Guest comment: Private bankers are born, not made

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Simon Culliford, director of private banking search firm Culliford Edmonds Associates, on why the best private bankers come equipped with innate charm and a willingness to take late-night calls.

It's widely accepted that Tiger Woods is the best golfer in the world today, and might well prove the best ever. Why? He's considered the most naturally gifted player in the current era, with the ability to raise his game at critical moments.

Crucially, he is able to do so during the most important events in which he plays - the four major golf championships - combining great mental strength and courage with immense natural talent.

Like Mr Woods, it's my (humble) opinion that the best of the 'relationship manager breed' (often known as 'hunters' in honour of their alpha male/female qualities, as opposed to less aggressive 'gatherers') are born and not made. That is, they possess distinct personal qualities which, when combined with the skills and knowledge they've acquired through a combination of formal training, on-the-job learning and self-development, enable them to exploit opportunities to build a client base and generate revenues.

So, how can you tell if you're innately suited to a life in private banking? Our research suggests you'll need at least four key attributes - strong personal drive, an appetite for self-development, financial acumen, and perhaps most important, social and influencing skills.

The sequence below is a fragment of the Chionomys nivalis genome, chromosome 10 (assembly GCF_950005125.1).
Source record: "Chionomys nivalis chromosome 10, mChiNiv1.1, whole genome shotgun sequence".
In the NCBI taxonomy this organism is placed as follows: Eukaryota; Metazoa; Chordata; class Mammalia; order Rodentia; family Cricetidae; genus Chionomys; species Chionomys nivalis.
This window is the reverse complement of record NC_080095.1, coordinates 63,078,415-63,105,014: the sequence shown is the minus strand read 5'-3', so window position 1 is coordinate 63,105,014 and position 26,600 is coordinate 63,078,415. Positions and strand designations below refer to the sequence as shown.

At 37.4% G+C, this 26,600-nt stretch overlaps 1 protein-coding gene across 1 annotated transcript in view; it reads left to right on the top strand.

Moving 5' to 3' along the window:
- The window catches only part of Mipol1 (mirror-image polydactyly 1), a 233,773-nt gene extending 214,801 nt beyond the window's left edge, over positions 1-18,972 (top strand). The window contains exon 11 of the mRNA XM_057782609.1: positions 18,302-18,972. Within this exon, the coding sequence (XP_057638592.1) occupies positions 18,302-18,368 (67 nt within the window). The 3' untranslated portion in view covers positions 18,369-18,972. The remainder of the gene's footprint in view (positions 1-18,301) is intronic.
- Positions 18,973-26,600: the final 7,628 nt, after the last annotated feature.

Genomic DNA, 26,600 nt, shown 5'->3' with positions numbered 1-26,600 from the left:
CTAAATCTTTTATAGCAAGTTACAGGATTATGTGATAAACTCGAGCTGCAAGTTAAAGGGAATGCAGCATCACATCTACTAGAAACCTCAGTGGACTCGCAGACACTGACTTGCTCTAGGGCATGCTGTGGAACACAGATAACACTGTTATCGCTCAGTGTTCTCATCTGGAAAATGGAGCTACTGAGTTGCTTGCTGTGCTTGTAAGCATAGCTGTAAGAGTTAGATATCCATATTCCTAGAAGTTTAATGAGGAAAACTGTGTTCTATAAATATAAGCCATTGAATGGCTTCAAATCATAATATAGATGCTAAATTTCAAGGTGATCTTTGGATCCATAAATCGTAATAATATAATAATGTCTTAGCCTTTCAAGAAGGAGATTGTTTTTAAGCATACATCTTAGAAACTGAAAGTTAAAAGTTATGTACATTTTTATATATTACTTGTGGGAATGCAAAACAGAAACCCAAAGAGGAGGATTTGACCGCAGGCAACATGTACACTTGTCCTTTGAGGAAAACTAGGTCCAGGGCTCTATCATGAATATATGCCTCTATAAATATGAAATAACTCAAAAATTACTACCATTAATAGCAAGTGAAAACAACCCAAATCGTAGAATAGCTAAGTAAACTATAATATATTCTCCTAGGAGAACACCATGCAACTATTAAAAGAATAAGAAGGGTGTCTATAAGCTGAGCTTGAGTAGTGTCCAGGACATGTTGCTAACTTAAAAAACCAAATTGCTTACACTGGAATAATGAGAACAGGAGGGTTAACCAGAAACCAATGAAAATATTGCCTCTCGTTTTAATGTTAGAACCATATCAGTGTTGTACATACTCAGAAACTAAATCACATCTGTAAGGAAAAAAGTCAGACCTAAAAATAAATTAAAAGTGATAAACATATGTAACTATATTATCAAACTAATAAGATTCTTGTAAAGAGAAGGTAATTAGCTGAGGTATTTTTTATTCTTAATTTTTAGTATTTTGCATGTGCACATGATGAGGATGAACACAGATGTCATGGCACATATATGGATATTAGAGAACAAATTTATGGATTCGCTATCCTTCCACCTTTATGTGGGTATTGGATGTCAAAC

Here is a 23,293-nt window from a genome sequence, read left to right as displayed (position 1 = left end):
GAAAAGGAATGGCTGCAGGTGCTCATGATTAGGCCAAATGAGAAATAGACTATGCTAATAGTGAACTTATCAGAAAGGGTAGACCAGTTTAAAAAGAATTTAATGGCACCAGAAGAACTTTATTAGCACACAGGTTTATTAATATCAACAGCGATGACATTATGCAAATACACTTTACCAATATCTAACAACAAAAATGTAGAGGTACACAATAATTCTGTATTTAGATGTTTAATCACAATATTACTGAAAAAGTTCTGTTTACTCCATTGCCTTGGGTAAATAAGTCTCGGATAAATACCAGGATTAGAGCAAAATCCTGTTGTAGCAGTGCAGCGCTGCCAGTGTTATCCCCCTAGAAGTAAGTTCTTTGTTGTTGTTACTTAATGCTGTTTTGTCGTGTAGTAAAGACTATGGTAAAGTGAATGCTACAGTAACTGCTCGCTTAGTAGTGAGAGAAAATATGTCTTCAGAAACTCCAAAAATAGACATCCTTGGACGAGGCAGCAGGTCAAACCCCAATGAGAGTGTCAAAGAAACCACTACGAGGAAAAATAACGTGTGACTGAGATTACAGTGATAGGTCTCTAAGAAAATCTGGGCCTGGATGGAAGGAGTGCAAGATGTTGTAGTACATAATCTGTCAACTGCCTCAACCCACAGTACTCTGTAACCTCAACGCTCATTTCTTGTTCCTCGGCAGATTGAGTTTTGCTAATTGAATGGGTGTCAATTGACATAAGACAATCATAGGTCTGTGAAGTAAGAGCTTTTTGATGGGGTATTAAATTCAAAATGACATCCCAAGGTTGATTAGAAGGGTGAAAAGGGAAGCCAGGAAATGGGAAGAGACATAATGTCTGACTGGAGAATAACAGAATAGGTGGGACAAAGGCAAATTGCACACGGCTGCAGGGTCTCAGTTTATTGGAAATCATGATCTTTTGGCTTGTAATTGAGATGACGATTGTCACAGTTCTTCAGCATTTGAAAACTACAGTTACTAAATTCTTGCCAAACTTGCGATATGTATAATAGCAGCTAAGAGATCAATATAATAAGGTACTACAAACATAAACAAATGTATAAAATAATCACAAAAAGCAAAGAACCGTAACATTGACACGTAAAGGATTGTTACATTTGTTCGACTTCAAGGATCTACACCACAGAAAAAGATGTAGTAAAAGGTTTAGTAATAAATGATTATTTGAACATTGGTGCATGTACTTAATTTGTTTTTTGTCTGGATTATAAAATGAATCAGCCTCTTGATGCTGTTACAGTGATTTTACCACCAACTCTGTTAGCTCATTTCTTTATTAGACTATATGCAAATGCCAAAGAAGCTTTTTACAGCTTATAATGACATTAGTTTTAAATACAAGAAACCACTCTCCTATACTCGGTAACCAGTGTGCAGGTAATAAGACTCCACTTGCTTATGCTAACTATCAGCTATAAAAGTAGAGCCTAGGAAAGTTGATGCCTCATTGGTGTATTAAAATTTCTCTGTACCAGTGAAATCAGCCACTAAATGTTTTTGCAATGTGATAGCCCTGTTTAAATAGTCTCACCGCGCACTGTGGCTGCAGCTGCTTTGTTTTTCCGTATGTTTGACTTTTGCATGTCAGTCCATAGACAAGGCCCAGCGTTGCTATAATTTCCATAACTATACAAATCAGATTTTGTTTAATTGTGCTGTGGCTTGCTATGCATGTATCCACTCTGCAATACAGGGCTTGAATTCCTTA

What does personal drive amount to? If you're a private banking natural, you'll have motivation, initiative and tenacity. All are vital in the hunt for new clients. There are no rewards for quitters (or non-hunting vegetarians) in private banking.

Then you'll need the kind of appetite for self-development that ensures you're constantly building your skills and knowledge, often achieved by spending time with the product specialists - the financial planners and the investment managers, plus those with the knowledge of hedge funds, property, private equity and other specialised areas.

Financial acumen is crucial. It will enable you to find the best solutions for your clients by drawing upon a deep understanding of their needs. After all, it's no good building relationships and hunting for clients if you don't know how to concoct a tasty stew with what you bring in.

But it's relationship-building skills that are most crucial of all. Great private bankers must be able to interact effectively with wealthy, dynamic individuals. Moreover, as many such individuals are time-poor, the private banker needs to make the right sort of impact at a very early stage. First impressions are never more critical.

And lastly, to make it big as a private banking 'hunter', you'll need to be 100% committed to the role. We find that the best relationship managers never switch off and are routinely in touch with their clients at all times of the day, seven days a week. Private banking is a lifestyle more than just a job - you will need to build very personal relationships with your clients, and to be ready to respond to them and meet their needs whether it's 10am in the morning or 10pm at night. A true hunter never sleeps.

Simon Culliford is a director and co-founder of Culliford Edmunds Associates, a recruitment firm specializing in private wealth management. Between 1994 and 1998 he was director of international private banking for Barclays Private Bank, and from 1998 to 2001 he was head of private banking, London for Union Bancaire Privée.

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